One of the main characteristics of childhood obesity is its tendency to hang on, which underlines the importance of efforts to either stop it early, or prevent it from ever starting. Overweight and obese kids tend to become overweight and obese adults, with the associated risk of a shortened life expectancy. Age 70 is reckoned to be normal; anything before that is considered premature. The four major killers are coronary heart disease, stroke, respiratory disease, and cancer, all of which are multifactorial.
In the summer of this year, The Lancet published a meta-study that examined 189 studies from all over the world. Amazingly, they were able to find 3.9 million subjects who neither smoked nor suffered from a long-term illness at the beginning of their respective studies. Both heavy smoking and serious illness can cause weight loss, so those were unwanted variables.
Naturally, no study of this kind can be unerringly precise. A lot of those people probably started smoking later, or came down with a serious illness. A certain amount of self-reporting is involved. Science attempts to be rigorous, but those nearly 200 studies will not all have been constructed with the same parameters.
Sometimes it is difficult to make comparisons that line up acceptably. Also:
The authors note that one important limitation is that their only measure of obesity was BMI, which does not assess fat distribution in different parts of the body, muscle mass, or obesity-related metabolic factors such as blood sugar or cholesterol.
Despite all these caveats, it is apparent that, overall, obesity is very much associated with unnecessarily early death, and the effect is much more pronounced in men. As summed up by BBC.com:
Overweight and obesity now cause about one in seven of all premature deaths in Europe and one in five of all premature deaths in North America.
Even though exact numbers are difficult to pin down, the basic truth of this had been widely assumed, and the meta-study confirmed it. Fat can make you die too soon, but some day, off in the distance. We got that — and meanwhile, other research showed that fat can seriously mess you up and maybe even kill you, while you’re still young.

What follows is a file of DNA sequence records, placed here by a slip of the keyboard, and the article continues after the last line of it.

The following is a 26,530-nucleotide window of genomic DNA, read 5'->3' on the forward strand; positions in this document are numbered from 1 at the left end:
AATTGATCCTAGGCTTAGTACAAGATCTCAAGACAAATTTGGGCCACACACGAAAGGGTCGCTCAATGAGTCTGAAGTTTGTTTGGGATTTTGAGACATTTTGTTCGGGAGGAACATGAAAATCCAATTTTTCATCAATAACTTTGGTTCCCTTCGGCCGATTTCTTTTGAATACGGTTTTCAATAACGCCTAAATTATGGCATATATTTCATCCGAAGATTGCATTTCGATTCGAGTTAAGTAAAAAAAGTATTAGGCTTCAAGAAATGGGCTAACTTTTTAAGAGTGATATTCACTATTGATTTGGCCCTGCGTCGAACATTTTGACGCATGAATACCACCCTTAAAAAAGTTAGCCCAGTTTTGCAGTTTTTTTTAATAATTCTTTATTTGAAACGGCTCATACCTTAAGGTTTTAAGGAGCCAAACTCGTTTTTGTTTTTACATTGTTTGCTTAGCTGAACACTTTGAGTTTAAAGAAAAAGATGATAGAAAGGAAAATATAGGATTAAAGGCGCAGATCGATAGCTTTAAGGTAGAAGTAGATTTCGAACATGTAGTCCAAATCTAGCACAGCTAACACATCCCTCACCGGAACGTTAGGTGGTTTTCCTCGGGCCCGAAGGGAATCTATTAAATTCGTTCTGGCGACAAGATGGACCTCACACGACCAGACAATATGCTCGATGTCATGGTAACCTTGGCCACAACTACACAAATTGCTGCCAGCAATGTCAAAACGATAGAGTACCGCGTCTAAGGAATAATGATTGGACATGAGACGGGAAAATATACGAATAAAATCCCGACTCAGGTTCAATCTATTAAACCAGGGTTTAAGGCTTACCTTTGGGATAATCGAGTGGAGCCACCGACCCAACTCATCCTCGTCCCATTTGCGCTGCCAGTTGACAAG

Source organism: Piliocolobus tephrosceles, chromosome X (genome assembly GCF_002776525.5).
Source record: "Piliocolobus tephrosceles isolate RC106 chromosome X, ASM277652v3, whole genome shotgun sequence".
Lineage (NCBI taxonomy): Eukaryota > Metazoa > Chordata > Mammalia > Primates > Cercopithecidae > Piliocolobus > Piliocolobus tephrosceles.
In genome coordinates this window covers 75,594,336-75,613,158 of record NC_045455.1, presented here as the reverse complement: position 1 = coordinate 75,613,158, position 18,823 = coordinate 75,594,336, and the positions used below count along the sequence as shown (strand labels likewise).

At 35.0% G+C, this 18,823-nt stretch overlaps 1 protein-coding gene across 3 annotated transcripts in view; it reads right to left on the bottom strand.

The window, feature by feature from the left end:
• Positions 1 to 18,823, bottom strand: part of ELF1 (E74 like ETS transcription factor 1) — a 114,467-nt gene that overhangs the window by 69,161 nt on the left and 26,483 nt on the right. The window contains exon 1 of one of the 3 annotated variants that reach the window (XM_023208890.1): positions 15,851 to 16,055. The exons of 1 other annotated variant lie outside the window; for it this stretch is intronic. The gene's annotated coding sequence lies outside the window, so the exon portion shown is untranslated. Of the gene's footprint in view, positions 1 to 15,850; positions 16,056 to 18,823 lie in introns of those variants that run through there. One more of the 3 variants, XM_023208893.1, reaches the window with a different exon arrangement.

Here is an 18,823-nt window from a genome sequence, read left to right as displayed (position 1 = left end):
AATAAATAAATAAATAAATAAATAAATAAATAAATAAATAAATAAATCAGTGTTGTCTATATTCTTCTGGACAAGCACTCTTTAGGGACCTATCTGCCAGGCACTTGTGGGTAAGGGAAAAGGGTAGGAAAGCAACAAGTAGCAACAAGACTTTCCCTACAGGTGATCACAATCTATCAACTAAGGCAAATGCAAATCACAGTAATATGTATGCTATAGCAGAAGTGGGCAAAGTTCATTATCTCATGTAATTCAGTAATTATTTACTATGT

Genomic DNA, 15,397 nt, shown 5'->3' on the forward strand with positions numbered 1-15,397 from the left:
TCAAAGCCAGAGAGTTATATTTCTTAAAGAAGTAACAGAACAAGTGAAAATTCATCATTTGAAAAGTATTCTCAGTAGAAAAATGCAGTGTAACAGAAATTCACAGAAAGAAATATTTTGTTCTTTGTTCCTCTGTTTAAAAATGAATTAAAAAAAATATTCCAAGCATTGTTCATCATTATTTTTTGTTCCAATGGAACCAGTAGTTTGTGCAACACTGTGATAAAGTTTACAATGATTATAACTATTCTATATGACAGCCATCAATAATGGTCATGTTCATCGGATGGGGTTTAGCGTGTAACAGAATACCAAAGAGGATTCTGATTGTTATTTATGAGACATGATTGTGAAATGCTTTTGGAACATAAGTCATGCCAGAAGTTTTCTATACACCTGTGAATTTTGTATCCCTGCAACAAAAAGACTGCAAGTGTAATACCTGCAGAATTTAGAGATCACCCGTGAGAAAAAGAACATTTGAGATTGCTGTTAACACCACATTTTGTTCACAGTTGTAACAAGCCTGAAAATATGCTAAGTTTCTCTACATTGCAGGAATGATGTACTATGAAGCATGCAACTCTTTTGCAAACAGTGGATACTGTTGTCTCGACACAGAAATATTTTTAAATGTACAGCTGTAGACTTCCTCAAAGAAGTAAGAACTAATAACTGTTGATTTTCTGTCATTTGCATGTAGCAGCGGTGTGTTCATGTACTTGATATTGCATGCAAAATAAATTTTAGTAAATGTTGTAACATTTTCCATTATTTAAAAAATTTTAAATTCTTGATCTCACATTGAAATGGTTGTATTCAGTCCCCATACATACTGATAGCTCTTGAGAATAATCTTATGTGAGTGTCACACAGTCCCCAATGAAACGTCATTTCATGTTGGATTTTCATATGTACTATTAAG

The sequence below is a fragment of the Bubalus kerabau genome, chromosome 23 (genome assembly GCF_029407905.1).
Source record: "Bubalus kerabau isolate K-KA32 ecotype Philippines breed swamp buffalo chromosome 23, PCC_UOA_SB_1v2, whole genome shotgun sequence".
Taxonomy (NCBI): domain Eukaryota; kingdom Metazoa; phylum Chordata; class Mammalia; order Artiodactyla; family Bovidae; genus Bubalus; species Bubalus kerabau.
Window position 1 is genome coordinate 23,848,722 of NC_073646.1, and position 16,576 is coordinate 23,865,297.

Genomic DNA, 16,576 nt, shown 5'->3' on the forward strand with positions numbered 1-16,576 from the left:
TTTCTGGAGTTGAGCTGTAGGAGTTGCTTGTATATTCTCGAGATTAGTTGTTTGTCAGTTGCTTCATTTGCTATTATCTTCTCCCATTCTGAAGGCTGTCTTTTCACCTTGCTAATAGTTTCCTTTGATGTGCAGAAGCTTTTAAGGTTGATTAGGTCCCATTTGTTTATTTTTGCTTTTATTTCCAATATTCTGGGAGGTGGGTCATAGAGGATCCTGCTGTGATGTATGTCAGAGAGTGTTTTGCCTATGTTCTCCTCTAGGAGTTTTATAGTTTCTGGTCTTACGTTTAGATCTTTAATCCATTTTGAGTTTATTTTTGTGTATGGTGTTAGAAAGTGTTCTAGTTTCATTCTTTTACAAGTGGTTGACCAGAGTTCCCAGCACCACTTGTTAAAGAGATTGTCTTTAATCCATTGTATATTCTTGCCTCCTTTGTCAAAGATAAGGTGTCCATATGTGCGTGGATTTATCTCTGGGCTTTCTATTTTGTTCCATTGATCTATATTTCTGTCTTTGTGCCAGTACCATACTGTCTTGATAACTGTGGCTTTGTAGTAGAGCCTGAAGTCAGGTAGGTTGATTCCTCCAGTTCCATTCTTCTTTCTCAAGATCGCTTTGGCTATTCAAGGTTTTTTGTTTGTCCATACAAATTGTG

A UCLA study was titled “Childhood obesity linked to more immediate health problems than previously thought,” and immediate means now. This study encompassed data on more than 43,000 subjects, derived from the 2007 National Survey of Children’s Health, and was described as providing “the first comprehensive national profile of associations between weight status and a broad set of associated health conditions, or co-morbidities, that kids suffer from during childhood.”
While a great deal of research on childhood obesity has spotlighted the long-term health problems that emerge in adulthood, a new UCLA study focuses on the condition’s immediate consequences and shows that obese youngsters are at far greater risk than had been supposed.
The University’s message points out another important facet of the big picture — the ongoing need for two entirely different kinds of surveys:
The researchers add that while the strength of the current study lies in its large population base, future studies need to examine better longitudinal data to tease out causal relationships that cannot be inferred from a cross-sectional study.
Again, the elusive nature of precision in these matters is underlined by lead author Dr. Neal Halfon:
Obesity might be causing the co-morbidity, or perhaps the co-morbidity is causing obesity — or both might be caused by some other unmeasured third factor… An understanding of the association of obesity with other co-morbidities may provide important information about causal pathways to obesity and more effective ways to prevent it.
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Source: “The Lancet: Obesity linked to premature death, with greatest effect in men,” EurekAlert.org, 07/13/16
Source: “Obesity ‘puts men at greater risk of early death’,” BBC.com, 07/14/16
Source: “Childhood Obesity Linked to More Immediate Health Problems Than Previously Thought,” ScienceDaily.com, 01/14/13
Image by Elliott Brown on Flickr